Stocks mixed as interest rate hike fears rise, China cuts LPR

The Reserve Bank of New Zealand wants interest rates ‘comfortably above neutral’, Reuters reports

Reserve Bank of New Zealand Deputy Governor Christian Huxby said New Zealand policy makers want interest rates to be “comfortably higher than neutral” to combat rising rates. According to Reuters.

The The Reserve Bank of New Zealand raised the cash rate by 50 basis points to 3%. last week. Huxby told Reuters the central bank was considering a 25 or 75 basis point increase.

He said raising the official cash rate above the neutral rate would lower inflation and “give us breathing space to see how things go.”

“Once we get [official cash rate] Up to the 4%-4.25% level, we see things are evenly balanced from there. So we give equal weight to the necessity of setting up an OCR system as if we were putting it in.”

Huxby said policymakers expect the economy to cool and acknowledge that uncertainty awaits them.

– Abigail Ng

The International Monetary Fund heads to Colombo for more economic solutions

The International Monetary Fund will visit Colombo this week to continue discussions with Sri Lankan authorities on economic and financial reforms and policies.

“The goal is to make progress toward a staff-level agreement on a possible arrangement for the IMF’s Extended Fund Facility in the near term,” the IMF said in a statement over the weekend.

“As Sri Lanka’s public debt is assessed as unsustainable, approval by the IMF Executive Board of the EFF program will require sufficient assurances from Sri Lanka’s creditors of debt sustainability.”

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The IMF had already concluded the first round of discussion in late June when it worked on a macroeconomic and structural policy package with Colombo to “correct macroeconomic imbalances, restore public debt sustainability, and realize Sri Lanka’s growth potential”.

Other challenges that must be resolved include containing high levels of inflation and addressing severe pressures on the balance of payments.

The IMF is the IMF’s lending facility and helps countries deal with balance of payments or cash flow problems.

– So Lin Tan

China’s central bank cuts lending rates

The People’s Bank of China cut its benchmark one-year lending rate by 5 basis points and the five-year interest rate by 15 basis points, according to an online statement.

This brings the one-year loan prime rate to 3.65% and the five-year LPR to 4.3%.

Analysts polled by Reuters expected a 10 basis point cut from the one-year LPR, and half of respondents expected the five-year rate to be cut by 15 basis points.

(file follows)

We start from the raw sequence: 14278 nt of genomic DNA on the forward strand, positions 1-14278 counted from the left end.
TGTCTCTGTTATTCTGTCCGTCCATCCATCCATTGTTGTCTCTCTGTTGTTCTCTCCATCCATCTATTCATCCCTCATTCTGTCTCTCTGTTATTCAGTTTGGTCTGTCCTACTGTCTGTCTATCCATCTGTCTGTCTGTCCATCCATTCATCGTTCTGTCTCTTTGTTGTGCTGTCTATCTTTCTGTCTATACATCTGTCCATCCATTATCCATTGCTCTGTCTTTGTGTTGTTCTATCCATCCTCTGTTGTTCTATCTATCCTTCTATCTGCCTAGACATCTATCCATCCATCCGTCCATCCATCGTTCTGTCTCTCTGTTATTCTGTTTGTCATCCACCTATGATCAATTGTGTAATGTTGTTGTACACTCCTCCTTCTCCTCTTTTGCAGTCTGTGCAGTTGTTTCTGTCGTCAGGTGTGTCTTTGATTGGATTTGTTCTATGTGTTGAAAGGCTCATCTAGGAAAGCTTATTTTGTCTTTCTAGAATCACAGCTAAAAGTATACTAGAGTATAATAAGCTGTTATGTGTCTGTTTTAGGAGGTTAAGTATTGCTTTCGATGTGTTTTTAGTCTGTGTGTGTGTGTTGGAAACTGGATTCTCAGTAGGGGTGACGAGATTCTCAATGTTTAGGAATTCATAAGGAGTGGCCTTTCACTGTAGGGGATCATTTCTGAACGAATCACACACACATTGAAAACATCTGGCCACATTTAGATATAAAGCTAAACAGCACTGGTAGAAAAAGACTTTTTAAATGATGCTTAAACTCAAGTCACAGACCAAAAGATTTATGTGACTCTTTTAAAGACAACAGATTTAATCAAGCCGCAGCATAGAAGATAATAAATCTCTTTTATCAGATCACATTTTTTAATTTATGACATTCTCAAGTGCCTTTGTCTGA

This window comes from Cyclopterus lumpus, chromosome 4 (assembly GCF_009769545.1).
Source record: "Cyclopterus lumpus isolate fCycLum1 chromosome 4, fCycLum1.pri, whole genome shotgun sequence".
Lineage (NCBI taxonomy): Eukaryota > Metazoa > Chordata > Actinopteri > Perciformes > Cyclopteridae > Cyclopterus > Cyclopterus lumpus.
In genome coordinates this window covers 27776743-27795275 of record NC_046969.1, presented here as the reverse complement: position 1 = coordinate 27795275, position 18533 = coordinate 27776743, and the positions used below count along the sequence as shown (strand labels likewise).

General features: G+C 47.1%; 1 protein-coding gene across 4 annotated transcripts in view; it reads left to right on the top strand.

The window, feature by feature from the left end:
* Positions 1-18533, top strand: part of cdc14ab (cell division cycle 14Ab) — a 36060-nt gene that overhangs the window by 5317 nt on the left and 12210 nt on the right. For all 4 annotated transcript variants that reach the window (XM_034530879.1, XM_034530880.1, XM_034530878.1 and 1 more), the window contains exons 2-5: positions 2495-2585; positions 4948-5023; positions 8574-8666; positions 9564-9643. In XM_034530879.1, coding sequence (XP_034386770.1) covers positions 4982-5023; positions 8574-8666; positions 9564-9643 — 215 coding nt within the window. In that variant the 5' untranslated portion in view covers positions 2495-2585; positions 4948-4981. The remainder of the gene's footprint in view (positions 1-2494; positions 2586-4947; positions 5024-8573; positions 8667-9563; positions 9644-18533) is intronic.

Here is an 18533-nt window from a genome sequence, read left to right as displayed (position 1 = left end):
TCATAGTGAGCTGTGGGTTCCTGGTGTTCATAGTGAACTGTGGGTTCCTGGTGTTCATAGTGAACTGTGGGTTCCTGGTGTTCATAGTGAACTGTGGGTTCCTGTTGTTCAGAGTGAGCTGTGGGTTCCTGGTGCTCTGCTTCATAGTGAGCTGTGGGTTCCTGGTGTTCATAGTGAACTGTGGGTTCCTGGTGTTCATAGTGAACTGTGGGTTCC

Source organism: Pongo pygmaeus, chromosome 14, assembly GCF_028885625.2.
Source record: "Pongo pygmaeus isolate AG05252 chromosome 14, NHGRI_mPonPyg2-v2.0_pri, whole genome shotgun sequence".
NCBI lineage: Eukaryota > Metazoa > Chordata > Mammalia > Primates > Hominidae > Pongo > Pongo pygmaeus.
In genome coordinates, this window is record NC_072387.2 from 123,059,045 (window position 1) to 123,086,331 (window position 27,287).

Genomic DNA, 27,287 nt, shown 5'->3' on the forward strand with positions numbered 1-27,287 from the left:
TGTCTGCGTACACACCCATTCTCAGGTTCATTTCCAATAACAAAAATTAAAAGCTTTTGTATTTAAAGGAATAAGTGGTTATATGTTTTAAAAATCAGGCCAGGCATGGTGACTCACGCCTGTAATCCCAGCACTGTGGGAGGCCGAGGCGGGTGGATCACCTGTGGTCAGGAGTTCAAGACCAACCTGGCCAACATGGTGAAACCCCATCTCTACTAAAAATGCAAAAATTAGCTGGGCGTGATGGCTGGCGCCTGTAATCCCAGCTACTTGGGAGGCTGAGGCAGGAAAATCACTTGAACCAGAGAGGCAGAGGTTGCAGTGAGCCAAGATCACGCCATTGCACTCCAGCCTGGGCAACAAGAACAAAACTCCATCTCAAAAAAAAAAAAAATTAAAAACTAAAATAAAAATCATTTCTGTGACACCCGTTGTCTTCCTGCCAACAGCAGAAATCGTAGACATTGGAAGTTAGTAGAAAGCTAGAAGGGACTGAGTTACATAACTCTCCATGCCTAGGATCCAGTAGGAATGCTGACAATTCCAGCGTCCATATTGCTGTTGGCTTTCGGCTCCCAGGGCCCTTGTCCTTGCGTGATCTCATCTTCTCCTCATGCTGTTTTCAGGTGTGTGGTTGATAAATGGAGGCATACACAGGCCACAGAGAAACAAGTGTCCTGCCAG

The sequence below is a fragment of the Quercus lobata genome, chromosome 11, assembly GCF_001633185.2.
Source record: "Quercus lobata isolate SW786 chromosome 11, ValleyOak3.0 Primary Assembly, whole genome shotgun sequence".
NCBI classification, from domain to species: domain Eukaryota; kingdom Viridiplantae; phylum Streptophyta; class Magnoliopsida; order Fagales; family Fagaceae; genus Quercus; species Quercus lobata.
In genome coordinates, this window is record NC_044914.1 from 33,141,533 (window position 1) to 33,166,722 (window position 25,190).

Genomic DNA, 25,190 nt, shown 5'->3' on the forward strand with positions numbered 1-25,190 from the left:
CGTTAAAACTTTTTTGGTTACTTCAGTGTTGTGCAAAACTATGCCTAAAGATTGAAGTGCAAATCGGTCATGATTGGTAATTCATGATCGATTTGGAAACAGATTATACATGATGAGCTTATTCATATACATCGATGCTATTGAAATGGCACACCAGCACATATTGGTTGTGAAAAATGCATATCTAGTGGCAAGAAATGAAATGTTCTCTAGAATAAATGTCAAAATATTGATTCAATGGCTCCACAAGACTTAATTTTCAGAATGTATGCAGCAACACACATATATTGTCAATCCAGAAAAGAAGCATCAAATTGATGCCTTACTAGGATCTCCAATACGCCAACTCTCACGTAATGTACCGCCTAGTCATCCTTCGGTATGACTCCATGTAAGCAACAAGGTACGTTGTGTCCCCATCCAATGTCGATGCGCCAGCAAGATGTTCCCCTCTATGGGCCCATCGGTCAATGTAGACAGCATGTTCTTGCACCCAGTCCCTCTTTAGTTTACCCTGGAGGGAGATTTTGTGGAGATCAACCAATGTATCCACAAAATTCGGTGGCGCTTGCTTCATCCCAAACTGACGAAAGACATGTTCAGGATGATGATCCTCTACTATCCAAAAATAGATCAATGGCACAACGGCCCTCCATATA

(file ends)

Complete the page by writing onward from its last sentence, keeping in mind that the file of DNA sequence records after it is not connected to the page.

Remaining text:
– Abigail Ng

CNBC Pro: How to Reduce Risk in Your Portfolio Right Now, According to the Pros

Stocks have been volatile this year, as a combination of recession fears, inflationary pressure and other macro risks have roiled markets.

Here are three ways investors can adjust their portfolios to reduce their risk or mitigate losses, according to Goldman Sachs, Wells Fargo, and others.

Professional subscribers can Read more here.

– Weezin Tan

CNBC Pro: JPMorgan predicts when the rally in growth stocks will end

What do you expect from Paul Jackson Hole’s speech?

Federal Reserve Chairman Jerome Powell is expected to speak at the central bank’s annual symposium in Jackson Hole, Wyoming this week, and shed some light on the pace of future rate hikes.

Powell may offer hawkish comments from Fed officials who recently reiterated their commitment to fighting inflation, even as investors enjoyed a summer rally in part due to the Fed’s less aggressive outlook.

However, St. Louis Fed President James Bullard said in an interview last week with The Wall Street Journal He is considering another 0.75 percentage point rate hike at the September meeting.

Check out CNBC Pro for More on what to expect from the Federal Reserve Chairman.

– Sarah Min

Reuters poll expects China to cut lending rates

China is preparing to release loan principal interest rates (LPR) on Monday, and Analysts widely expected cuts, according to a Reuters poll.

The majority of analysts expected the one-year benchmark lending rate to be cut by 10 basis points, while they expected the five-year LPR to be cut by more than 10 basis points.

Reuters reported that about half of the 30 respondents expected a cut of 15 basis points.

The one-year LPR is currently 3.7% after a cut in January, and the five-year rate is at 4.45%. China cut its five-year LPR by 15 basis points in May, in a move said to support housing demand.

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– Abigail Ng

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